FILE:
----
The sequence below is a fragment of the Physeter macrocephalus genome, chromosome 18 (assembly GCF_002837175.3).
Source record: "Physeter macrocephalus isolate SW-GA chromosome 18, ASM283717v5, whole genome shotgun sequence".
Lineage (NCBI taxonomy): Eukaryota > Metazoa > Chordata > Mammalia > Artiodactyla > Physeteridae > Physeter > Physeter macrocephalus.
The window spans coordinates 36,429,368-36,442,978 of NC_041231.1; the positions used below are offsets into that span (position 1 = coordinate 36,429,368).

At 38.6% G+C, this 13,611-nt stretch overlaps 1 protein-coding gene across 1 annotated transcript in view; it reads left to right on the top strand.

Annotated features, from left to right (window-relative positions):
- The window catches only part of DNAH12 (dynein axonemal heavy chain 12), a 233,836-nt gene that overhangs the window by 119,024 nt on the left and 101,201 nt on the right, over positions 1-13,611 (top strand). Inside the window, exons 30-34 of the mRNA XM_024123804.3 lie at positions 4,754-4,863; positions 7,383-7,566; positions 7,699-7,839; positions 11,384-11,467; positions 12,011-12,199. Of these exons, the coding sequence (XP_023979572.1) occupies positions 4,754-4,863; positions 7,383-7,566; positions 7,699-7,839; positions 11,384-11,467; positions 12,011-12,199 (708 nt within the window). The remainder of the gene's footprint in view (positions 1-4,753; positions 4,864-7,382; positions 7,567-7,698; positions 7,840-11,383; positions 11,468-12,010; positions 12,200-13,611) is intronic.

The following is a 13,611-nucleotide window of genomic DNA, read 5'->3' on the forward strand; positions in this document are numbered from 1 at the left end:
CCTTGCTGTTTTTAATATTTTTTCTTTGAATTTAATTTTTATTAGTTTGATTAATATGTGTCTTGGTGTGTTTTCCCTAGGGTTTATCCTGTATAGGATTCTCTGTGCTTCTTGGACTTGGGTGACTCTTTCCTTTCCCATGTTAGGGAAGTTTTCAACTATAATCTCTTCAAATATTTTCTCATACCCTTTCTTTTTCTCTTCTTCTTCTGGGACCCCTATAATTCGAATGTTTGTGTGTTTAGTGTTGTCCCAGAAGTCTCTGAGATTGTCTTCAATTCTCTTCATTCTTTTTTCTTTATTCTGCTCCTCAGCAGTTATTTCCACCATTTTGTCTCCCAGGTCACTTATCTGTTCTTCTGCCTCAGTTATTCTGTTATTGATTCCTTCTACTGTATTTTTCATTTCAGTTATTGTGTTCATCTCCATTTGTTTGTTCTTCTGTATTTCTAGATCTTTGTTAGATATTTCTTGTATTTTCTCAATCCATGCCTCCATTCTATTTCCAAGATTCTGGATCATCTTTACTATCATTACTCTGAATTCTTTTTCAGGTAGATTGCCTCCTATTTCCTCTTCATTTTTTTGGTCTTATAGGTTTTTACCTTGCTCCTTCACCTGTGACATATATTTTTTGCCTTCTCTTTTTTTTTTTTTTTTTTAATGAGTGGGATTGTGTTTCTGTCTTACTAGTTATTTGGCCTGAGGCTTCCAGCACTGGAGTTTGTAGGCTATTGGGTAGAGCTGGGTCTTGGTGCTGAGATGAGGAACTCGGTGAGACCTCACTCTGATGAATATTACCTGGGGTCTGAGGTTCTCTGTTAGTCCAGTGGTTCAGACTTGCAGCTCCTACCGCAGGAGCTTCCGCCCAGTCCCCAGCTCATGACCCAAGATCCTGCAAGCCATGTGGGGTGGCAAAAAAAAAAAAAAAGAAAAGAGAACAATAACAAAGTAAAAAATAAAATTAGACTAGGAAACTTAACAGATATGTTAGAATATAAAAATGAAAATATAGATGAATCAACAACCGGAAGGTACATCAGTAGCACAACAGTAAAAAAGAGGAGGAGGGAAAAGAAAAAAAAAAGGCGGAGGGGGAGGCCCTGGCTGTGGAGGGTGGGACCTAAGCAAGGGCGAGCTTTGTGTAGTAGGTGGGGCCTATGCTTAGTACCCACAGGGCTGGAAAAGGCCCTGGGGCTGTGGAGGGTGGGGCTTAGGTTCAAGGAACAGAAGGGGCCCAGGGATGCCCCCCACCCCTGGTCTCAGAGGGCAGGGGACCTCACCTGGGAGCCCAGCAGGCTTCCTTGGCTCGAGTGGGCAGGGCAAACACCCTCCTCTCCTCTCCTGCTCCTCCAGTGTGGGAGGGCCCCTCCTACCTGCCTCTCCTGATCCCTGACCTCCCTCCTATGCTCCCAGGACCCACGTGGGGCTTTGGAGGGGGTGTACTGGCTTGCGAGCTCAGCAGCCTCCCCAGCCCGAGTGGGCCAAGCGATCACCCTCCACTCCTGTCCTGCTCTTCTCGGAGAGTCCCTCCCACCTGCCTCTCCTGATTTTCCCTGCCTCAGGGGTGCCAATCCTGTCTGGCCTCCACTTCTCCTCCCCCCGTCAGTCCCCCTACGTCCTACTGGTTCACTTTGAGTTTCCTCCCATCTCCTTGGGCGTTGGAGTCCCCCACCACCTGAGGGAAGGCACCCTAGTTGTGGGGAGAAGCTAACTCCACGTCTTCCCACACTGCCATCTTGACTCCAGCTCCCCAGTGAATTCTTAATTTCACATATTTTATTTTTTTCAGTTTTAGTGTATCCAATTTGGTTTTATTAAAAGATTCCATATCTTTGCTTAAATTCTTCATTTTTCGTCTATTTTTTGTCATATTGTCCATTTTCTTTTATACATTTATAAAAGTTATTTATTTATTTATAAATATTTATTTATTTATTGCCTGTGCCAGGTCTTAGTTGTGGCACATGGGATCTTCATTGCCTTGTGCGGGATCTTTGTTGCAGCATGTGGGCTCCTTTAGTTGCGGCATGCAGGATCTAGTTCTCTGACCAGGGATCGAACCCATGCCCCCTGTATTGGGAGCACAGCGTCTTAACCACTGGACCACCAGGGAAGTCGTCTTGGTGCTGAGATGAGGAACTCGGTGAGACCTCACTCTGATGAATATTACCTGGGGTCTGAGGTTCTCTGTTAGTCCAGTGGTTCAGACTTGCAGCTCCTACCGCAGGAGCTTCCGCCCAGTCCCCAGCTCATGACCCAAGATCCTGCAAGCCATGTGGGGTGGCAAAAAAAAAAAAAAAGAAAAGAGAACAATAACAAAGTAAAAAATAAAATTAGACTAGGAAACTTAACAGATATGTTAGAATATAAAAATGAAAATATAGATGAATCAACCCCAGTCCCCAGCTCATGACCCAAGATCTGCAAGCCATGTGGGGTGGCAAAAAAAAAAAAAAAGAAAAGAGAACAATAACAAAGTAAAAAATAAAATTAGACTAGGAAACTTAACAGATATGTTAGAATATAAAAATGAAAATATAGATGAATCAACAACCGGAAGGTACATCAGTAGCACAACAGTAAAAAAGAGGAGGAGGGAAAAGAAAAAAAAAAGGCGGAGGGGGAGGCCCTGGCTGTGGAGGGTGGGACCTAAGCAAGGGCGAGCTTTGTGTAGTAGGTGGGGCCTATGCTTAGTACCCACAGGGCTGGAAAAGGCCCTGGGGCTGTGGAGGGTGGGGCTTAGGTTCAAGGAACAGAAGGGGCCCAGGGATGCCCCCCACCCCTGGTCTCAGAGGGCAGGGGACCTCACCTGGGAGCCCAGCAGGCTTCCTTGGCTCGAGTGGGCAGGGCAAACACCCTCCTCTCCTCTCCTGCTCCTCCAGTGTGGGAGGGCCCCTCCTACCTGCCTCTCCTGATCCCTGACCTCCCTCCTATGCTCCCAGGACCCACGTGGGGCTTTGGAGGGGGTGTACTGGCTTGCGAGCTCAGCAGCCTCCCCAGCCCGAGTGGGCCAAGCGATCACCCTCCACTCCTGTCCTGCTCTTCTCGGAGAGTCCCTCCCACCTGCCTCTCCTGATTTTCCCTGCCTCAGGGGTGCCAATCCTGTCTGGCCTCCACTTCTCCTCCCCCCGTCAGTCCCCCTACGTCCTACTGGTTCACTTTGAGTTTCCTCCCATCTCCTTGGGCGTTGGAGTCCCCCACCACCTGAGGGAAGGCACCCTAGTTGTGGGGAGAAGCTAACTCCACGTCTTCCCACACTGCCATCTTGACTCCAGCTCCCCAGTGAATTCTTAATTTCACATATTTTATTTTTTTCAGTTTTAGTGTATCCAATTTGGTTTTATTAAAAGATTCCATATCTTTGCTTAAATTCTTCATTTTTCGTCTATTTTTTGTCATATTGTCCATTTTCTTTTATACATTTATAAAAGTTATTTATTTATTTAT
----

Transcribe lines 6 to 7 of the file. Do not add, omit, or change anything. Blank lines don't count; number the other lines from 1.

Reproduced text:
Annotated features, from left to right (window-relative positions):
- The window catches only part of DNAH12 (dynein axonemal heavy chain 12), a 233,836-nt gene that overhangs the window by 119,024 nt on the left and 101,201 nt on the right, over positions 1-13,611 (top strand). Inside the window, exons 30-34 of the mRNA XM_024123804.3 lie at positions 4,754-4,863; positions 7,383-7,566; positions 7,699-7,839; positions 11,384-11,467; positions 12,011-12,199. Of these exons, the coding sequence (XP_023979572.1) occupies positions 4,754-4,863; positions 7,383-7,566; positions 7,699-7,839; positions 11,384-11,467; positions 12,011-12,199 (708 nt within the window). The remainder of the gene's footprint in view (positions 1-4,753; positions 4,864-7,382; positions 7,567-7,698; positions 7,840-11,383; positions 11,468-12,010; positions 12,200-13,611) is intronic.